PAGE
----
When I woke from the coma I took finally the decision to find a wooden house in the middle of a forest near the sea, far from everything so I could find myself again. Fix lost puzzle pieces. Find memories lost. Knowing that I could only be successful if I were being me in nature. After this first re-encounter with me and nature, sometimes dancing nude under the moonlight being touched by moon beams filtered by the trees of the forest, I moved to the country house for a sabbatical year, far away, closer to myself.

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Oneness — Garden Me, 2010
© Gonzalo Bénard

There I found my brother again. In nature. Where I left him the last time, waiting for me to play again.

If before the coma I had had an intense and immense fight between the subconscious and conscious worlds, the whole sabbatical year in the country side was a battle to fix the whole me.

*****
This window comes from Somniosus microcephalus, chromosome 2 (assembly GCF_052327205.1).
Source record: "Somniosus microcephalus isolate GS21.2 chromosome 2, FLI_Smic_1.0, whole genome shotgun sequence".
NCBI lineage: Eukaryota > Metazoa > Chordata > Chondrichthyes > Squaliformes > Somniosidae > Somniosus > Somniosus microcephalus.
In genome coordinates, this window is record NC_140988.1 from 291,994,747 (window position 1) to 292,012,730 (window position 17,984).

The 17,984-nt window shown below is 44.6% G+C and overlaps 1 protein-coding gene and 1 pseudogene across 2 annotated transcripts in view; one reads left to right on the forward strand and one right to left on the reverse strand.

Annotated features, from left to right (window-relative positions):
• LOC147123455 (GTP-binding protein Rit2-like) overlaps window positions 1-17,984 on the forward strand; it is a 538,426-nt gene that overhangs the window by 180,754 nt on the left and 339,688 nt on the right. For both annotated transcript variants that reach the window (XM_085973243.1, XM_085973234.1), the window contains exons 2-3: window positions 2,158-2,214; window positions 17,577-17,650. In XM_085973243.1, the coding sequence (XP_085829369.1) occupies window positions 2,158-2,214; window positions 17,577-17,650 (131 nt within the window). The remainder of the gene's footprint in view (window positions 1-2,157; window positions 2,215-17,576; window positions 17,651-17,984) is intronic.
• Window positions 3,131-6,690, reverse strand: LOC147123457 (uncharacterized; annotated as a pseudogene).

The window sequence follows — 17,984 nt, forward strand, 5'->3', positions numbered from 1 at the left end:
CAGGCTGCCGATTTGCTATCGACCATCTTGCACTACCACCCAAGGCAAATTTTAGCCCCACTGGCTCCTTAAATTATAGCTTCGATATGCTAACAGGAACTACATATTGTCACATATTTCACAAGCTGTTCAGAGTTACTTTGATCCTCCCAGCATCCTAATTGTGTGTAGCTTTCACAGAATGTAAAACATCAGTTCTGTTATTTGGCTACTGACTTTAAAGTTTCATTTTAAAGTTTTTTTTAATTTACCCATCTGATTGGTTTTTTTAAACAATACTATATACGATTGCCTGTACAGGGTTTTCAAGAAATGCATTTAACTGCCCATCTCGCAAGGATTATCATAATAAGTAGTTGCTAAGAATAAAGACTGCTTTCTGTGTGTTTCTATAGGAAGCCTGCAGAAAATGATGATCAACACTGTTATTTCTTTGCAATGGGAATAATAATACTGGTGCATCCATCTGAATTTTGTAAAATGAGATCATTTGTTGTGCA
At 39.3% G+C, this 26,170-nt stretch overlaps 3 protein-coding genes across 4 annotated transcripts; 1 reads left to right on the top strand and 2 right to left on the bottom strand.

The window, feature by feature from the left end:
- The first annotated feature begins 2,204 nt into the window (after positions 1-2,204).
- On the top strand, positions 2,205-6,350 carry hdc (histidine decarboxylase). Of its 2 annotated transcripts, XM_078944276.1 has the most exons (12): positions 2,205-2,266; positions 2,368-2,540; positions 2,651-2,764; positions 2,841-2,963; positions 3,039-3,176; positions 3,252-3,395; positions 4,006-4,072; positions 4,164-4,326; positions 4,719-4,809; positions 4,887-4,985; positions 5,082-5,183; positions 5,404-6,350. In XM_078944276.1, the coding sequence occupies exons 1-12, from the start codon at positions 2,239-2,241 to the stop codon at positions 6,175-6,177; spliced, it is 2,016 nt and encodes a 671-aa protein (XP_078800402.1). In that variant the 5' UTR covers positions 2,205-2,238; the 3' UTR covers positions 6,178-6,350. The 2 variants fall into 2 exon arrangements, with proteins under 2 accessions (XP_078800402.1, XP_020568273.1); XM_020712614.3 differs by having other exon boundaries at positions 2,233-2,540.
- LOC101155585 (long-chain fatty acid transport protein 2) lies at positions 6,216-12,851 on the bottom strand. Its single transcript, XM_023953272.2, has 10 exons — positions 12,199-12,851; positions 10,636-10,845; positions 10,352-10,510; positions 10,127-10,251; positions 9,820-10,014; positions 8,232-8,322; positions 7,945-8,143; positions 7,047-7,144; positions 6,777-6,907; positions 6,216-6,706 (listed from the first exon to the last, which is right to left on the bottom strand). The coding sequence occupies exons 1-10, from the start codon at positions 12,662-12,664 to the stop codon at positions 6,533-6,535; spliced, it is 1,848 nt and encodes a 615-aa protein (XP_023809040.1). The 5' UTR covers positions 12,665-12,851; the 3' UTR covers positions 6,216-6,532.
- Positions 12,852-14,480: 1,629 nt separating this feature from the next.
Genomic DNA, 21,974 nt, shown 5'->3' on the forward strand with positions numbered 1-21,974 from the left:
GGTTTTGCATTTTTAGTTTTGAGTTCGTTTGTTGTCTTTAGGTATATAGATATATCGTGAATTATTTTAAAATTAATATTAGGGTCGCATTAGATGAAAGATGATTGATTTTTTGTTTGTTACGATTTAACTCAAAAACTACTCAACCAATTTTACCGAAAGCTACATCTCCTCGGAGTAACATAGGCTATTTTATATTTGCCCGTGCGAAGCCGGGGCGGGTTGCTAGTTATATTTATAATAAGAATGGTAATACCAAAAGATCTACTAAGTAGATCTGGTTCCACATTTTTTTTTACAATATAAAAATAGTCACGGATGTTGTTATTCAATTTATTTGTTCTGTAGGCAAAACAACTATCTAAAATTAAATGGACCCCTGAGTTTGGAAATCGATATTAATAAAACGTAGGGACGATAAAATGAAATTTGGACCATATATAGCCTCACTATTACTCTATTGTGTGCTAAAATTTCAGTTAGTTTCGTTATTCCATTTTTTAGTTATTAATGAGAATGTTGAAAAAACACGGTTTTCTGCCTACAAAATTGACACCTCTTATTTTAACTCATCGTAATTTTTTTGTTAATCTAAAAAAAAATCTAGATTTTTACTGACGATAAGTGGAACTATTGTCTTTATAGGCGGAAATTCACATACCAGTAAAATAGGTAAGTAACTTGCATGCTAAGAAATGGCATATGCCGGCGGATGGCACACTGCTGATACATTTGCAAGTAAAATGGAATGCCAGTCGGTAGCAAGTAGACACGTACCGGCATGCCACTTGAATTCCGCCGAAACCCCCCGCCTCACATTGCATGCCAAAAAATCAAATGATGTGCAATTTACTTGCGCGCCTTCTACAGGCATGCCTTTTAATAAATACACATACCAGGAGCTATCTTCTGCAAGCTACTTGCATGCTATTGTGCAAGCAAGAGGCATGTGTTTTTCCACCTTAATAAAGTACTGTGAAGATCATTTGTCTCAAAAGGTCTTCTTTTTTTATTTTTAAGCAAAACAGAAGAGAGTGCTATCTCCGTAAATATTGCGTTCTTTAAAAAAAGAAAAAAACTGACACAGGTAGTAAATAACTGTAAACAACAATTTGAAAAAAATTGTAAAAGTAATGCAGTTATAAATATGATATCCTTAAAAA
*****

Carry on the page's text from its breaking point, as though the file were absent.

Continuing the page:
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Oneness — Horned, 2009
© Gonzalo Bénard

I decided to stop.

To listen.

To feel.

To live.

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Oneness — My Body Sheep, 2010
© Gonzalo Bénard

To create new boundaries so I could feel and understand them—so I could break them.

To feel nature and be a part of it; as a giant cactus can co-exist with a fragile flower.

To observe and learn how an eagle was building its nest in that tree, and how the kids were born there, and how they had the first lessons in flying free. And not falling down. Feeling the wind and going with it or through it.

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Oneness — My Stoned Hand, 2008
© Gonzalo Bénard

To create dialogues. Within and without the fences.